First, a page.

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Oregon Public Employees Retirement System keeps things interesting for Clackamas Fire Board hopefuls

During an April 26 debate at Willamette View, four candidates for the Clackamas Fire Board's Position 4 display their opposing views

During an April 26 debate at Willamette View, four candidates for the Clackamas Fire Board's Position 4 displayed their opposing views when it came to how to deal with Oregon's Public Employees Retirement System.

PHOTO BY RAYMOND RENDLEMAN - Willamette View resident Jeanne Magmer introduces the candidates for the Clackamas Fire Board at an April 26 debate.Increasing PERS costs will be a huge burden on future Clackamas Fire budgets, said fire-board candidate Steve Bates, an active Boring resident who's the CEO of Oregon Fire Equipment and a sales representative for Western Fire Equipment.

"You've got to put money in the bank and keep money in the bank to pay for PERS," Bates said.

Gresham Fire & Emergency Services Capt. Jay Cross said "don't buy into a lot of the scare tactics that are going into PERS." Cross said that Clackamas Fire is doing a good job anticipating who's retiring and projecting how much their retirement benefits will cost.

Former Happy Valley City Councilor Michael Morrow, who works for Lions VisionGift, a local nonprofit cornea transplantation agency, disagreed with the assessment provided by Cross.

"Everyone needs to tighten their belts," Morrow said.

Terry John Gibson, a former president of the Oak Lodge Sanitary District Board and member of the McLoughlin Area Plan lmplementaton Team, was sick April 26 and was represented by his wife at the Willamette View candidates forum. She said that her husband is less concerned about PERS and more concerned about investing in infrastructure that would help the community respond during disasters.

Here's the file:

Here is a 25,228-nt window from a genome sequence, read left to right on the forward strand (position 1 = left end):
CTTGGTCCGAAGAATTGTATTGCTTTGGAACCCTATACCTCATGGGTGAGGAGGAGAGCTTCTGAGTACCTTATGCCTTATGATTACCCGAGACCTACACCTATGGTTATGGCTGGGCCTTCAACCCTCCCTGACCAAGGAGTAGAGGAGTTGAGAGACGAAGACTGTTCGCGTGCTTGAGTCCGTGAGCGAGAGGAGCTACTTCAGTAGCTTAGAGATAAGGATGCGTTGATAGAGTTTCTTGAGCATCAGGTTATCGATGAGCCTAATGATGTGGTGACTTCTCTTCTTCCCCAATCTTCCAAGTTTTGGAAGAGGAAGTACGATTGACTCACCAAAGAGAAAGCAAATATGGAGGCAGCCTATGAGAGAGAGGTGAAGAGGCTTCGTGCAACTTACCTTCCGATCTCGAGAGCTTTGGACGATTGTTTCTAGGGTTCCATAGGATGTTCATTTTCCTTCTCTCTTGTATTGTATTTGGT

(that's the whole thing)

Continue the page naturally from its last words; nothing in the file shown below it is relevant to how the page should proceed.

In the fire board's position 2, incumbent Don Trotter earned the endorsement of the Professional Firefighters of Clackamas County's Local 1159, an honor he shares with Cross. Trotter recently moved to Willamette View in Oak Grove from his home in Milwaukie.

Trotter promised to continue to help Clackamas Fire "find ways to stretch the budget to meet the needs."

Trotter said that Clackamas Fire is considering a lease with Clackamas Community College for the construction of a new fire administration building. An intergovernmental agreement signed with the Estacada Fire District in March is allowing the volunteer-run Eagle Creek fire station to be staffed 40 hours a week for the first time.

Trotter's opponent, Chris Hawes, supported the move with Estacada, saying that it seemed like the move with the Boring Fire District before it recently was consolidated within Clackamas Fire.

"Estacada may be going the way of Boring, hopefully soon," Hawes said.

Hawes said he thought Trotter should have an opponent after being appointed 10 years ago and always running unopposed. Hawes said that his successful campaign to dissolve the city of Damascus, a type of action that hadn't been achieved in Oregon for 60 years, shows that he has the passion to help Clackamas Fire meet challenges.